Posted on October 21st, 2016 by Beth Finke
Halloween is coming, and for some parents of children with disabilities, it’s a holiday that can come with a bit of stress. With that in mind, I’m offering some tips to help your child — and you —enjoy Halloween this year:
- Let your child’s interests shine. Help your child choose a costume that reflects his/her interests
- Learn to incorporate your child’s wheelchair into his/her costume. If your child uses a wheelchair, a lot of great and creative ideas can incorporate the chair into their costume.
- Do a trial run before the big day/night. Some costumes might be unexpectedly uncomfortable or cumbersome, and you’d hate to wait until 5 minutes before you’re about to leave for school or trick-or-treating to find that out!
- Before Halloween, put your child’s costume on and take a long walk around the house, or the block. This will help make sure that your child is comfortable and will be able to enjoy the costume and move in it easily.
- Talk to your child about what they might expect. Sometimes Halloween means your child is exposed to things that might frighten him/her: Haunted houses, scary costumes or noises. Talk to your child about things they might encounter during trick-or-treating, and practice self-calming skills in case they do get frightened while out that night.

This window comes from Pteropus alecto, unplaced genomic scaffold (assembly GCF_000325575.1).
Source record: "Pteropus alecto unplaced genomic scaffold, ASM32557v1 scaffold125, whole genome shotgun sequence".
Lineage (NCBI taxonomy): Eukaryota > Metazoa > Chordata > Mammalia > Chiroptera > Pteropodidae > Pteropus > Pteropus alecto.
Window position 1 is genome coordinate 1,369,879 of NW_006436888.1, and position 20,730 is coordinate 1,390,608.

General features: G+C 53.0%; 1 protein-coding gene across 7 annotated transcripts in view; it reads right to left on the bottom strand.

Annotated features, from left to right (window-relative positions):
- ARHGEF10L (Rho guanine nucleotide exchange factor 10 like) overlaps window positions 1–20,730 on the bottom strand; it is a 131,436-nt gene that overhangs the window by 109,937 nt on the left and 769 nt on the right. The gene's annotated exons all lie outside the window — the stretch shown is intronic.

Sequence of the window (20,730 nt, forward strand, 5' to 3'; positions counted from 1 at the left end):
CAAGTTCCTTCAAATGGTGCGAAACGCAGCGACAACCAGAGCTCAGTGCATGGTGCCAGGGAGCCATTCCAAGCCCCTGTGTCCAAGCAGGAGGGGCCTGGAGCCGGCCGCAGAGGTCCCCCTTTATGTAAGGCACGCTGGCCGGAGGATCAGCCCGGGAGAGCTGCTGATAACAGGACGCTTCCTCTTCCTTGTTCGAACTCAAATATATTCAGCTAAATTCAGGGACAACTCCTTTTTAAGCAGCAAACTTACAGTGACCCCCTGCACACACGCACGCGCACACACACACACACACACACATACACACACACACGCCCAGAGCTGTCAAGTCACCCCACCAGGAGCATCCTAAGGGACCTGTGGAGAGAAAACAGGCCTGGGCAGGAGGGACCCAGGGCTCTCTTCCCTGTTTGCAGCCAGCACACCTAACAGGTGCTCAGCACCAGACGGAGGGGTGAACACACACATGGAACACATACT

- Research the sorts of treats your child can eat. Many children with disabilities may have food allergies or sensitivities that limit the treats they’re able to eat.
- If your child is non-verbal, Halloween can be a great opportunity to work on initiating communication! Program your child’s communication device to say “Trick or treat” or ask his/her teacher to design a picture symbol your child can use as he goes door to door.
Easterseals blogger Bernhard Walke’s daughter inspires him to come up with unique costumes for her every year. Tiny Elena wasn’t able to sit independently early on in her life, so her early costumes were made knowing her mom or dad would be carrying her. One year they came as chefs with Elena as a lobster carried in a pot,
The next year Elena’s aunt sewed pieces of green felt rectangles together to transform her niece into a bag of freshly pilfered cash for her parents, dressed as robbers, to show off.
Elena’s costumes became even more exotic after she graduated into a wheelchair. Last year her father used a collection of cardboard, wood, duct tape, zippy ties, and obnoxious yellow construction paint to convert Elena and her wheelchair into a bulldozer. “After a few nights painting, sawing, cursing, and imbibing a few beers, I transformed her wheelchair into a heavy-duty earthmover,” he laughs. Be sure to check out the Easterseals blog next week, when Bernhard Walke unveils his plans for six-year-old Elena’s costume this year.